This actually happened. I got off work early, so I was looking forward to a nice warm evening at home. NOT A CHANCE!
First off, the rush hour train was delayed 40 minutes. This never happens. It’s no fun waiting outside in cold weather for the train to arrive. My frustration was growing as I tried to stay warm.
Finally, the train arrived. People pushing and shoving to get on the late train. We were like sardines. I dislike trying to make myself as small as possible on a rush hour train.
I arrived at my destination, it was very dark. I walked to my car. It wasn’t there. I walked up and down the street again, no car. I park there every day. I was SO COLD. Panic set it–WHERE IS MY CAR! Was it towed — not tonight, I thought!
As I plashed through puddles, I wondered who to call to find my car (police). A lady came up to me wanting to use my phone. How odd, pitch dark, freezing cold and she wants to use my phone. I was not in the mood to be a good samaritan. My phone only had 10% battery left. I had to call the police. I told her my battery was low, what did she need.
GET THIS — she could not find her car! What? I told her I could not find MY CAR either. Suddenly, we were kindred spirits on a mission. This was a weird night.
I called the police. They started asking their questions, i.e. Where did you park? Are you sure? By the fire hydrant? Did you leave 8 ft? What color/make of car, etc. OK, let me call the towing company.
Good news! One car found, the lady who I met had had her car towed. Ok, in the scheme of things, NOT good news, but on a cold rainy night, good to have car found.
My car, not towed. My phone about to die, I told the police officer, I will re-walk the street looking for my car and call back.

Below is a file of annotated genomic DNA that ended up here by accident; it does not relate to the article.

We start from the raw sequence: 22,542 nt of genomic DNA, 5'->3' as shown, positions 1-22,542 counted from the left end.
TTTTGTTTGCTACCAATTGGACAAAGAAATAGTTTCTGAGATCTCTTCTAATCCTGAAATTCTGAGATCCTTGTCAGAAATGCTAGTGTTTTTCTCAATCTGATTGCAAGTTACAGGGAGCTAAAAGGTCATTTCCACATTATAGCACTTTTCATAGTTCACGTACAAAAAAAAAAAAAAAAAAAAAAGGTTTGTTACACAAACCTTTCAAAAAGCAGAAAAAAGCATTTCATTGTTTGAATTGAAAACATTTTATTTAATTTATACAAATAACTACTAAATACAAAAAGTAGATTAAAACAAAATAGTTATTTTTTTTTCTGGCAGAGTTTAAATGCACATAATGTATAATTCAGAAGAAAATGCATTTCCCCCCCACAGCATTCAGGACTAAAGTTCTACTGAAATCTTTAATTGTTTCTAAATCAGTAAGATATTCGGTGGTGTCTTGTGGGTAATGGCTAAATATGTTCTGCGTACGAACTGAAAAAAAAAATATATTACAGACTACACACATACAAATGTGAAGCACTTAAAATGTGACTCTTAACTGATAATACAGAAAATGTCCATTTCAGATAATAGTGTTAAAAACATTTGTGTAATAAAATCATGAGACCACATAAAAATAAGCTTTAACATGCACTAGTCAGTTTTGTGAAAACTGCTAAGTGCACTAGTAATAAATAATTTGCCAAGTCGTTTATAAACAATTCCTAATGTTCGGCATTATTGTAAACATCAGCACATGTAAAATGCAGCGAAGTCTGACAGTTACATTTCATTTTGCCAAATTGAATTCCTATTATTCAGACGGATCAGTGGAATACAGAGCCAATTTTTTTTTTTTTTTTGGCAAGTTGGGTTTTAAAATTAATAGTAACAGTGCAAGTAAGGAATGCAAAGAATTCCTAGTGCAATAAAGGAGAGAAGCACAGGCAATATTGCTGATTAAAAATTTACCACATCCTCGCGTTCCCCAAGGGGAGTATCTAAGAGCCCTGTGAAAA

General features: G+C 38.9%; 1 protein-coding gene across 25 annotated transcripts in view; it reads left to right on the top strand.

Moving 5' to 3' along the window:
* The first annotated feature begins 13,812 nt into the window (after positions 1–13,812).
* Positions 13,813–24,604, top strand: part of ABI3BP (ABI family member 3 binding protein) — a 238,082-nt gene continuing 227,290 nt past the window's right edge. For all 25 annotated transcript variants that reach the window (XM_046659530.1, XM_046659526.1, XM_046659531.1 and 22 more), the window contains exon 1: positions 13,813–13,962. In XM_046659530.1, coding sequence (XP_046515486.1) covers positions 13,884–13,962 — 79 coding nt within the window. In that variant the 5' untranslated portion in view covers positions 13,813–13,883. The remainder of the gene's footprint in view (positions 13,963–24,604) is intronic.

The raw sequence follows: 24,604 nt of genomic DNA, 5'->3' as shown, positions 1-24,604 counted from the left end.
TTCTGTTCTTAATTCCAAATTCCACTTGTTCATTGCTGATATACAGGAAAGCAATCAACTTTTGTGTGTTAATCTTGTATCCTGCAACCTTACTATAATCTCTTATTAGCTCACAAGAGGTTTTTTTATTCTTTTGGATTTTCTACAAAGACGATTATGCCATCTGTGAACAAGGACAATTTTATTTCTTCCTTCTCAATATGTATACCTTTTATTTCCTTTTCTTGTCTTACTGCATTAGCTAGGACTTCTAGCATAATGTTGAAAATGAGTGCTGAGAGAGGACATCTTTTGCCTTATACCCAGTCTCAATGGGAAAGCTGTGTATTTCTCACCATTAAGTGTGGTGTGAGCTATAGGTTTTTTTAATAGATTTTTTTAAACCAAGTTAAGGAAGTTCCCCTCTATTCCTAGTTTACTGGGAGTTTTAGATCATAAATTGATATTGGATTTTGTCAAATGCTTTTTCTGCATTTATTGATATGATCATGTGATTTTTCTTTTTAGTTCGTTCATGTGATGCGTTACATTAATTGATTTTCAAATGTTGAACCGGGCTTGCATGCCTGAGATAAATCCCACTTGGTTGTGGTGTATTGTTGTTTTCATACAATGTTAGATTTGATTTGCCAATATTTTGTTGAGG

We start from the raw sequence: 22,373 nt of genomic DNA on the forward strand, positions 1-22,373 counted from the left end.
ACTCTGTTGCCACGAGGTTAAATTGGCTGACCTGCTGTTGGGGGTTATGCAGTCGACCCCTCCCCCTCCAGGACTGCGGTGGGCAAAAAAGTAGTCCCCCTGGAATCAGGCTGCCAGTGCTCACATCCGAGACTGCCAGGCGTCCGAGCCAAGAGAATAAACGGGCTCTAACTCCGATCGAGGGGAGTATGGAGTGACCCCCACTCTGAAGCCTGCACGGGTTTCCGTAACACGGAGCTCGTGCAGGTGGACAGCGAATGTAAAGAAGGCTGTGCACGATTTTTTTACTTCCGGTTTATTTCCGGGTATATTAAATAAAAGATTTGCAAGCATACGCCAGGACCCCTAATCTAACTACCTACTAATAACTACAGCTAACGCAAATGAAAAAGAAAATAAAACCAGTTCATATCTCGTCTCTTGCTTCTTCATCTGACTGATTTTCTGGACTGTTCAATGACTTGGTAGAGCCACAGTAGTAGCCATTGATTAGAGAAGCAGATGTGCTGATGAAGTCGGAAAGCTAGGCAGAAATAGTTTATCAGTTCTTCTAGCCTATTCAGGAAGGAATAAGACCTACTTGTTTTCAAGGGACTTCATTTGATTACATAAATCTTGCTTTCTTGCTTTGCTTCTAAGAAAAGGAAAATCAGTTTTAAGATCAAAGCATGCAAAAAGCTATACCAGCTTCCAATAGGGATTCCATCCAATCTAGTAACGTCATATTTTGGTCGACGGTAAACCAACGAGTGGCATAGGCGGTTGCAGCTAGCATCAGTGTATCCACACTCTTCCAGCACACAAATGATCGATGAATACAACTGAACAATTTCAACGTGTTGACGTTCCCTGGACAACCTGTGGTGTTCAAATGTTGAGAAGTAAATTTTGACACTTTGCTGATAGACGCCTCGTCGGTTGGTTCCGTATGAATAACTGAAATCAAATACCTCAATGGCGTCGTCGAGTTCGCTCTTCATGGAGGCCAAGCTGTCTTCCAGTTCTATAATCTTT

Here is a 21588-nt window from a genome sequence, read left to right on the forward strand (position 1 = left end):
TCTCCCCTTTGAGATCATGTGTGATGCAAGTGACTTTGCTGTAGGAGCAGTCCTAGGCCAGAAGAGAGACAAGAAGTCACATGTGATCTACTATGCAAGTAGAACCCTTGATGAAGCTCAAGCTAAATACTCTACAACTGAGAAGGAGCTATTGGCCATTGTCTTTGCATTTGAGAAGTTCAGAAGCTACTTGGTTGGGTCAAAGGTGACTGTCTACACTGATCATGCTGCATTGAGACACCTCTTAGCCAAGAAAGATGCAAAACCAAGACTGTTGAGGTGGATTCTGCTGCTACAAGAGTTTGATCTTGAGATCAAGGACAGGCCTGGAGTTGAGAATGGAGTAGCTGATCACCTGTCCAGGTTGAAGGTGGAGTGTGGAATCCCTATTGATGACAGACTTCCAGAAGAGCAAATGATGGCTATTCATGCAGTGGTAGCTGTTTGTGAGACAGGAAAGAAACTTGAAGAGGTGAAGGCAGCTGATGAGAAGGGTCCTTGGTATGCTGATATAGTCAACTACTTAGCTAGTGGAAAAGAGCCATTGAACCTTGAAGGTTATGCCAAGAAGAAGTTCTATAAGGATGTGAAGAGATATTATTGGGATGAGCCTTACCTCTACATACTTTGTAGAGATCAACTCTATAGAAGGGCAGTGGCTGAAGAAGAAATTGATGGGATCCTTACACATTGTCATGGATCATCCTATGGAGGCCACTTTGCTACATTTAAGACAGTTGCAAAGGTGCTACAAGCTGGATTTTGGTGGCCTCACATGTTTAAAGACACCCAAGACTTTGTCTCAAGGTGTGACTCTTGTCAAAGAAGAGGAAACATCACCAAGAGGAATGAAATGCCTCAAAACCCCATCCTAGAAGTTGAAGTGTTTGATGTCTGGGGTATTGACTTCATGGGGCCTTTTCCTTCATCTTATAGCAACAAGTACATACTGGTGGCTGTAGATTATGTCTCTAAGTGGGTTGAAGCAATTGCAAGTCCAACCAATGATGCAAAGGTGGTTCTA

Freezing cold, no phone battery left, I walk the street. My car is not there. I head home. I call the police and they ask me to file a lost car report. Before I do that, I told them I want to look for my car again. Officer said, if someone has stolen my car, bad things could be going on with my car, better to file a report. She offered to send a police officer to help me search.
At home, I charged my phone quickly. Took off wet coat and shoes. Found a dry coat/ shoes and headed outside again. Officer arrived, at first appeared unfriendly. Started with the questions again. I was tired.
Ok, I think, I know I lost my car, but is that such a big crime? In my defense, the last time I lost my car was in my early 20s and that was due to stupidity. I was young, late for a show, parked and didn’t pay attention to the name of the street. A police officer came and helped me drive around and found my car. So, I have been good for many many years — no lost car, until tonight! Memories were flooding back.
The policer offer told me to go back in the “warm house,” he would survey the street for my car and report back. 5 minutes later… GOOD NEWS – car found.
I’m happy and embarrassed to say this. The officer found my car. My car “was” where I thought it was, parked in front of a fire hydrant, but it was on the street BEFORE the street where I normally park. Obviously, I was half asleep this morning and didn’t quite make it to the SAME STREET I normally park on. THANK GOODNESS for police cars with flood lights! Officer was very nice and happy to have found my car.
So — what was I supposed to learn from this? THAT is what I thought. Why was I meant to go through this ordeal on a cold rainy night? I have to give this some thought.
FYI — last week, rushing, not thinking, I got a street cleaning ticket! This week, car lost.
Tomorrow — Maybe I need a pad of paper in the car with a calendar. 1) Check date for street cleaning and 2) Verify what street I am parking on.
It’s not even April Fool’s Day yet!